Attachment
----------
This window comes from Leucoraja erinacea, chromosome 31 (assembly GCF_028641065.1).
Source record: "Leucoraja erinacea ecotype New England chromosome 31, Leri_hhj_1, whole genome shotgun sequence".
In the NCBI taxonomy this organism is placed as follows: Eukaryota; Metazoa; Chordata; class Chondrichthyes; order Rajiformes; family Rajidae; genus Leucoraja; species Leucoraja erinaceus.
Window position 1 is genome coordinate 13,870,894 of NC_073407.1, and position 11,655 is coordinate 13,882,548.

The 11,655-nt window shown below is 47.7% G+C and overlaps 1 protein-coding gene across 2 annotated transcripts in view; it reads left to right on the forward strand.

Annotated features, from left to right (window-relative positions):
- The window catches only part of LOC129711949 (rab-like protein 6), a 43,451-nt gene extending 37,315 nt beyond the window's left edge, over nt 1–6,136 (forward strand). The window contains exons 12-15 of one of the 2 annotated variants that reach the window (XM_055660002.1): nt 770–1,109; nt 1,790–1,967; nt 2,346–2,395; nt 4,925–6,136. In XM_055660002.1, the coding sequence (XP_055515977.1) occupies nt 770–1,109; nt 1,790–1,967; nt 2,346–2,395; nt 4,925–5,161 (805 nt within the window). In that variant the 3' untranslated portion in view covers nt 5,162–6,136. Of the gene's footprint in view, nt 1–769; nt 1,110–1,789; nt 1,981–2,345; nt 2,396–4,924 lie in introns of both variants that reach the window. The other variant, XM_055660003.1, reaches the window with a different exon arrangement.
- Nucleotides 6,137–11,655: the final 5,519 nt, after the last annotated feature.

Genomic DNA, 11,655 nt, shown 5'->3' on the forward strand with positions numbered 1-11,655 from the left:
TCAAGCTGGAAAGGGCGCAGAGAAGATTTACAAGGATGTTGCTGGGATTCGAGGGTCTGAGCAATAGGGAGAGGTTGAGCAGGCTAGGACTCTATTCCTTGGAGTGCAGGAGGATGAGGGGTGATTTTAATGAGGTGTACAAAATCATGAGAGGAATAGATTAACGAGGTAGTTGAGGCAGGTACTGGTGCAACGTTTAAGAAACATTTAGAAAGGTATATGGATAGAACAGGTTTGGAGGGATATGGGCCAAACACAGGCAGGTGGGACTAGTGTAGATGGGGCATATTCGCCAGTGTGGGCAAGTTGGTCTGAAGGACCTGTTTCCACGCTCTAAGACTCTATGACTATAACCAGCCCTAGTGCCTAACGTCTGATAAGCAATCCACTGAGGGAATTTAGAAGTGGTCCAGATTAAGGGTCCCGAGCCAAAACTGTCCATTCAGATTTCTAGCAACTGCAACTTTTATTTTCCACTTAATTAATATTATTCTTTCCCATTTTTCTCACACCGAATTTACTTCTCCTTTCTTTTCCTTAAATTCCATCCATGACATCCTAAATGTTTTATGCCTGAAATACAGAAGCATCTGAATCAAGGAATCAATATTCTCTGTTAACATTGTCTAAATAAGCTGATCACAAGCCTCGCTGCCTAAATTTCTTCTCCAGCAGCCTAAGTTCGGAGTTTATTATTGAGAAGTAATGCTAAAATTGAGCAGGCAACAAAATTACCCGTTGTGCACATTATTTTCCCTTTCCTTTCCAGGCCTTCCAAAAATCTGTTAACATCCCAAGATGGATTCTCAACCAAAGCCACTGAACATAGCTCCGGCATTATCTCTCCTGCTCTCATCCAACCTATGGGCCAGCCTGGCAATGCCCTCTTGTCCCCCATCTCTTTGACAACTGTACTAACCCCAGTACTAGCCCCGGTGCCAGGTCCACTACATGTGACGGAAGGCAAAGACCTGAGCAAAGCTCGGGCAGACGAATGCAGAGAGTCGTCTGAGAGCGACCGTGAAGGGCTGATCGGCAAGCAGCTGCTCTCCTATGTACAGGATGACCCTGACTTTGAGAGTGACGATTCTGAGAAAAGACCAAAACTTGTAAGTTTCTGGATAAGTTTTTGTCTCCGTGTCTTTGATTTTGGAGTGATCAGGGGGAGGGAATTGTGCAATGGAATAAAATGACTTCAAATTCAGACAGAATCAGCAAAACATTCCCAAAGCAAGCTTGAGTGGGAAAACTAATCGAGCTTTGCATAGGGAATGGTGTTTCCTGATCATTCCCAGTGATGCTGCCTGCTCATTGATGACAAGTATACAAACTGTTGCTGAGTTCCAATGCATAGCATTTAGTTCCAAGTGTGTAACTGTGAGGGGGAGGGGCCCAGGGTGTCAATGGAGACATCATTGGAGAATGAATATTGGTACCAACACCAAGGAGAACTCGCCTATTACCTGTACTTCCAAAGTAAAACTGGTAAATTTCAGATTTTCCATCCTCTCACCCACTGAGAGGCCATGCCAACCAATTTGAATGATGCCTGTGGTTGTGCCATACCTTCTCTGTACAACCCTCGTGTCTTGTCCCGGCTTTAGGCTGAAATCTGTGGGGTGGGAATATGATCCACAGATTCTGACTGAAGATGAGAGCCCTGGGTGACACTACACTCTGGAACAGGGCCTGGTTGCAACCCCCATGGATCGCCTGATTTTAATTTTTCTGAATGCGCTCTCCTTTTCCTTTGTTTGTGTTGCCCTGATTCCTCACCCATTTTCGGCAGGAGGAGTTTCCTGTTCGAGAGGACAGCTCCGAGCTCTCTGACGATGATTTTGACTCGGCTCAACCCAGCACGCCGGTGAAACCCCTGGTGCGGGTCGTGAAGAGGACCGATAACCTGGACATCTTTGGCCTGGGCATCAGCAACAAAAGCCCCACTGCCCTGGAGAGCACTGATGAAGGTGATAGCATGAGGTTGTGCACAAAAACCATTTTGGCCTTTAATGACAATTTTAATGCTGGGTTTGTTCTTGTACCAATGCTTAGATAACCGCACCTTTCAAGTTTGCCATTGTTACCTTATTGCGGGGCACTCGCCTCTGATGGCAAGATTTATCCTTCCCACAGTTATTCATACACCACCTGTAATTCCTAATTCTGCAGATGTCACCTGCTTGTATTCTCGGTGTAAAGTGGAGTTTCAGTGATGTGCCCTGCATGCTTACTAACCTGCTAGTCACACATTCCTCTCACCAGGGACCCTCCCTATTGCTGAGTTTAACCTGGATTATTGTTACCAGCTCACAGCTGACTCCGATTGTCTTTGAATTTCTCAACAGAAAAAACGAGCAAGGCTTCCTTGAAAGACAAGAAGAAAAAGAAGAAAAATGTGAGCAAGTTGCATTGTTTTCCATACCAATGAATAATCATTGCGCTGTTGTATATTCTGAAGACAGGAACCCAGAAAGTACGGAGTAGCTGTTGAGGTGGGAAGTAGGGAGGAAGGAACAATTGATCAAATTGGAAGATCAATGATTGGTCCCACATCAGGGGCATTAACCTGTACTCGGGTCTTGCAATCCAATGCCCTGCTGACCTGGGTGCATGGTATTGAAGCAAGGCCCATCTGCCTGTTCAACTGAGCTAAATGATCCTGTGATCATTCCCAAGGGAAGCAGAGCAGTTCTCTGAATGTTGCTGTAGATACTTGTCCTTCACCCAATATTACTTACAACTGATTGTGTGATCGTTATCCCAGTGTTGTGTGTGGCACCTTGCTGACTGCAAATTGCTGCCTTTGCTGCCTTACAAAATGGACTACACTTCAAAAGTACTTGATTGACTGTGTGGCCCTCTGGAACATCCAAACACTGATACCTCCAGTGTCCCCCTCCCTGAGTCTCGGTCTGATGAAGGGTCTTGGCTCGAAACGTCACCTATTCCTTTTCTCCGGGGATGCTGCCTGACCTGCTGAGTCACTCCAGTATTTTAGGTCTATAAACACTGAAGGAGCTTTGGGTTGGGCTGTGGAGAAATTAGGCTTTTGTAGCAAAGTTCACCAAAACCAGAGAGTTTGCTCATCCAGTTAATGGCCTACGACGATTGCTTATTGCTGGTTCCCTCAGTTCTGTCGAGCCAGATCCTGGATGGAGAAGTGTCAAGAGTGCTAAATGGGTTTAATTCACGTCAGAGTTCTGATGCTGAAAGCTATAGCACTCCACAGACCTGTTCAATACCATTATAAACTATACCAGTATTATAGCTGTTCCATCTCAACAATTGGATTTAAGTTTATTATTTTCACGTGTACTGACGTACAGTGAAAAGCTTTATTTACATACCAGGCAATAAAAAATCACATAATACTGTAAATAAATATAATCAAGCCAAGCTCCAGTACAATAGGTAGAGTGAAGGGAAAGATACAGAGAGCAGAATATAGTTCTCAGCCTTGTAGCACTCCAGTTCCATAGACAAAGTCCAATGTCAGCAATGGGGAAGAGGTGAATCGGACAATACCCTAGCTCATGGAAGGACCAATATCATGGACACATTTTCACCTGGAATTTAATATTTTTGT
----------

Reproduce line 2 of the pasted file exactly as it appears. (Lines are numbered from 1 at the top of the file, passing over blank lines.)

Source record: "Leucoraja erinacea ecotype New England chromosome 31, Leri_hhj_1, whole genome shotgun sequence".